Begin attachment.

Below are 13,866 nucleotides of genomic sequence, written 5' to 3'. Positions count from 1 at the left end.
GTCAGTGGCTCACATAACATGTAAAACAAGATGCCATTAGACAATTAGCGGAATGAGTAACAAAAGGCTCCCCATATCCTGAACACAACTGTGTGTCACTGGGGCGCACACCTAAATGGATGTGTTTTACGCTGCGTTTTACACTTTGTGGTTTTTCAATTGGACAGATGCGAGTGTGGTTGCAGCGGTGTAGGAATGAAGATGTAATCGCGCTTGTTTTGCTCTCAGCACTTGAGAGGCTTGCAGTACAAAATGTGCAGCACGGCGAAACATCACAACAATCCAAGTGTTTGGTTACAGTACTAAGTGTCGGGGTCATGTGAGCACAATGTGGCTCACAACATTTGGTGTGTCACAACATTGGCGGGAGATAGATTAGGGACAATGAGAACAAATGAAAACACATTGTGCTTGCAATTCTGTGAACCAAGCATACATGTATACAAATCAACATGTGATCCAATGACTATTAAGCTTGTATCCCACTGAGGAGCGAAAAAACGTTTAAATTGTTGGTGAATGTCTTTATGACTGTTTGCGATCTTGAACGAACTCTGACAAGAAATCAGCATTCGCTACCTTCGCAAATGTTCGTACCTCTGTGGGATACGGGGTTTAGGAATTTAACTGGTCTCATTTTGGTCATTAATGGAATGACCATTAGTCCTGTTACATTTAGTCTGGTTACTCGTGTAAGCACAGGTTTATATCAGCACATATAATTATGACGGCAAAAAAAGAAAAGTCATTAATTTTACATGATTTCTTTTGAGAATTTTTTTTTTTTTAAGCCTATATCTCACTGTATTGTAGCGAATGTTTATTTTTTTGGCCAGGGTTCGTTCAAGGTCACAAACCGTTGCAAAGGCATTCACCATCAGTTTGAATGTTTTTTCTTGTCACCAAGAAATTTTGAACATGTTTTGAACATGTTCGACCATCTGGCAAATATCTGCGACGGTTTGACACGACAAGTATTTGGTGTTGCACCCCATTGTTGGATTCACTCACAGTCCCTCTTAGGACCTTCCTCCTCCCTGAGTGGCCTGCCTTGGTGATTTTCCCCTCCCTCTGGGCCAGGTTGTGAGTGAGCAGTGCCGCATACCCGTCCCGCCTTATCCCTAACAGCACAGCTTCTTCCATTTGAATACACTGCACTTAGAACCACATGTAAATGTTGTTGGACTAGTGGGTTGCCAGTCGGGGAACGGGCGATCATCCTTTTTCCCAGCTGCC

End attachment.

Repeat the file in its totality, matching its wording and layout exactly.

Below are 13,866 nucleotides of genomic sequence, written 5' to 3'. Positions count from 1 at the left end.
GTCAGTGGCTCACATAACATGTAAAACAAGATGCCATTAGACAATTAGCGGAATGAGTAACAAAAGGCTCCCCATATCCTGAACACAACTGTGTGTCACTGGGGCGCACACCTAAATGGATGTGTTTTACGCTGCGTTTTACACTTTGTGGTTTTTCAATTGGACAGATGCGAGTGTGGTTGCAGCGGTGTAGGAATGAAGATGTAATCGCGCTTGTTTTGCTCTCAGCACTTGAGAGGCTTGCAGTACAAAATGTGCAGCACGGCGAAACATCACAACAATCCAAGTGTTTGGTTACAGTACTAAGTGTCGGGGTCATGTGAGCACAATGTGGCTCACAACATTTGGTGTGTCACAACATTGGCGGGAGATAGATTAGGGACAATGAGAACAAATGAAAACACATTGTGCTTGCAATTCTGTGAACCAAGCATACATGTATACAAATCAACATGTGATCCAATGACTATTAAGCTTGTATCCCACTGAGGAGCGAAAAAACGTTTAAATTGTTGGTGAATGTCTTTATGACTGTTTGCGATCTTGAACGAACTCTGACAAGAAATCAGCATTCGCTACCTTCGCAAATGTTCGTACCTCTGTGGGATACGGGGTTTAGGAATTTAACTGGTCTCATTTTGGTCATTAATGGAATGACCATTAGTCCTGTTACATTTAGTCTGGTTACTCGTGTAAGCACAGGTTTATATCAGCACATATAATTATGACGGCAAAAAAAGAAAAGTCATTAATTTTACATGATTTCTTTTGAGAATTTTTTTTTTTTTAAGCCTATATCTCACTGTATTGTAGCGAATGTTTATTTTTTTGGCCAGGGTTCGTTCAAGGTCACAAACCGTTGCAAAGGCATTCACCATCAGTTTGAATGTTTTTTCTTGTCACCAAGAAATTTTGAACATGTTTTGAACATGTTCGACCATCTGGCAAATATCTGCGACGGTTTGACACGACAAGTATTTGGTGTTGCACCCCATTGTTGGATTCACTCACAGTCCCTCTTAGGACCTTCCTCCTCCCTGAGTGGCCTGCCTTGGTGATTTTCCCCTCCCTCTGGGCCAGGTTGTGAGTGAGCAGTGCCGCATACCCGTCCCGCCTTATCCCTAACAGCACAGCTTCTTCCATTTGAATACACTGCACTTAGAACCACATGTAAATGTTGTTGGACTAGTGGGTTGCCAGTCGGGGAACGGGCGATCATCCTTTTTCCCAGCTGCC